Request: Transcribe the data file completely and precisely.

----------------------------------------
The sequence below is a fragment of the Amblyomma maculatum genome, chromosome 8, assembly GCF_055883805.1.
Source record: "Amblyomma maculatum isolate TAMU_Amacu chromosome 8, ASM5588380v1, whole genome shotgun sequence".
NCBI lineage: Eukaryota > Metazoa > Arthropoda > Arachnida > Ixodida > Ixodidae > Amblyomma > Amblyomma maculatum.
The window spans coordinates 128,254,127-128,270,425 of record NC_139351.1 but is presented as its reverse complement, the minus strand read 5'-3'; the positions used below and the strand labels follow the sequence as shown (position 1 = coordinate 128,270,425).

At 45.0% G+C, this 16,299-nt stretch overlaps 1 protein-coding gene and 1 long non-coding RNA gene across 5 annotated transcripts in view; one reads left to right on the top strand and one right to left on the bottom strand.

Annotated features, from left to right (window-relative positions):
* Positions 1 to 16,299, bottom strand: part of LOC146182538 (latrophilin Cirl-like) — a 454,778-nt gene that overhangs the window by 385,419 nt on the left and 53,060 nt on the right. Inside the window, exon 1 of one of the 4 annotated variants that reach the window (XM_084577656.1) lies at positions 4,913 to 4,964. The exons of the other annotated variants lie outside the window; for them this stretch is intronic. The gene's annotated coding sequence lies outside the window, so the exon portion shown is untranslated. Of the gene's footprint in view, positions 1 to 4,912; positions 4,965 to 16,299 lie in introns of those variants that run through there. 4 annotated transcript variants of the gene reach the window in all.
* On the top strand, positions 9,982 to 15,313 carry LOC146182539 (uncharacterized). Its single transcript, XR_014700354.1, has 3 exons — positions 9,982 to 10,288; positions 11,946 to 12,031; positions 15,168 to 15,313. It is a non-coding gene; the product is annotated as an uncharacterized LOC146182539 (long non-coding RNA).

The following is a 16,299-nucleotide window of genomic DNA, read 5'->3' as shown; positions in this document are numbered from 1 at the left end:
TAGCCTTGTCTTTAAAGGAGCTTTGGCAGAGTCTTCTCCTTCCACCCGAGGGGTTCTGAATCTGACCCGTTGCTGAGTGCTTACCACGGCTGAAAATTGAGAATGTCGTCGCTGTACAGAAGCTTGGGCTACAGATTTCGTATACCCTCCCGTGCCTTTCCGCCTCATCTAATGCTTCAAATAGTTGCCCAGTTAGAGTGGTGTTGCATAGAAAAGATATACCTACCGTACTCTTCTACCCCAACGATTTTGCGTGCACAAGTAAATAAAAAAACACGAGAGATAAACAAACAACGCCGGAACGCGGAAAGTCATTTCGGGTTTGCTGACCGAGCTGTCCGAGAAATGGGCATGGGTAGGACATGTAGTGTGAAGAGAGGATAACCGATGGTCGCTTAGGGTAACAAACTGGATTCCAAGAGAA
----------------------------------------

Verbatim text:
The sequence below is a fragment of the Amblyomma maculatum genome, chromosome 8, assembly GCF_055883805.1.
Source record: "Amblyomma maculatum isolate TAMU_Amacu chromosome 8, ASM5588380v1, whole genome shotgun sequence".
NCBI lineage: Eukaryota > Metazoa > Arthropoda > Arachnida > Ixodida > Ixodidae > Amblyomma > Amblyomma maculatum.
The window spans coordinates 128,254,127-128,270,425 of record NC_139351.1 but is presented as its reverse complement, the minus strand read 5'-3'; the positions used below and the strand labels follow the sequence as shown (position 1 = coordinate 128,270,425).

At 45.0% G+C, this 16,299-nt stretch overlaps 1 protein-coding gene and 1 long non-coding RNA gene across 5 annotated transcripts in view; one reads left to right on the top strand and one right to left on the bottom strand.

Annotated features, from left to right (window-relative positions):
* Positions 1 to 16,299, bottom strand: part of LOC146182538 (latrophilin Cirl-like) — a 454,778-nt gene that overhangs the window by 385,419 nt on the left and 53,060 nt on the right. Inside the window, exon 1 of one of the 4 annotated variants that reach the window (XM_084577656.1) lies at positions 4,913 to 4,964. The exons of the other annotated variants lie outside the window; for them this stretch is intronic. The gene's annotated coding sequence lies outside the window, so the exon portion shown is untranslated. Of the gene's footprint in view, positions 1 to 4,912; positions 4,965 to 16,299 lie in introns of those variants that run through there. 4 annotated transcript variants of the gene reach the window in all.
* On the top strand, positions 9,982 to 15,313 carry LOC146182539 (uncharacterized). Its single transcript, XR_014700354.1, has 3 exons — positions 9,982 to 10,288; positions 11,946 to 12,031; positions 15,168 to 15,313. It is a non-coding gene; the product is annotated as an uncharacterized LOC146182539 (long non-coding RNA).

The following is a 16,299-nucleotide window of genomic DNA, read 5'->3' as shown; positions in this document are numbered from 1 at the left end:
TAGCCTTGTCTTTAAAGGAGCTTTGGCAGAGTCTTCTCCTTCCACCCGAGGGGTTCTGAATCTGACCCGTTGCTGAGTGCTTACCACGGCTGAAAATTGAGAATGTCGTCGCTGTACAGAAGCTTGGGCTACAGATTTCGTATACCCTCCCGTGCCTTTCCGCCTCATCTAATGCTTCAAATAGTTGCCCAGTTAGAGTGGTGTTGCATAGAAAAGATATACCTACCGTACTCTTCTACCCCAACGATTTTGCGTGCACAAGTAAATAAAAAAACACGAGAGATAAACAAACAACGCCGGAACGCGGAAAGTCATTTCGGGTTTGCTGACCGAGCTGTCCGAGAAATGGGCATGGGTAGGACATGTAGTGTGAAGAGAGGATAACCGATGGTCGCTTAGGGTAACAAACTGGATTCCAAGAGAA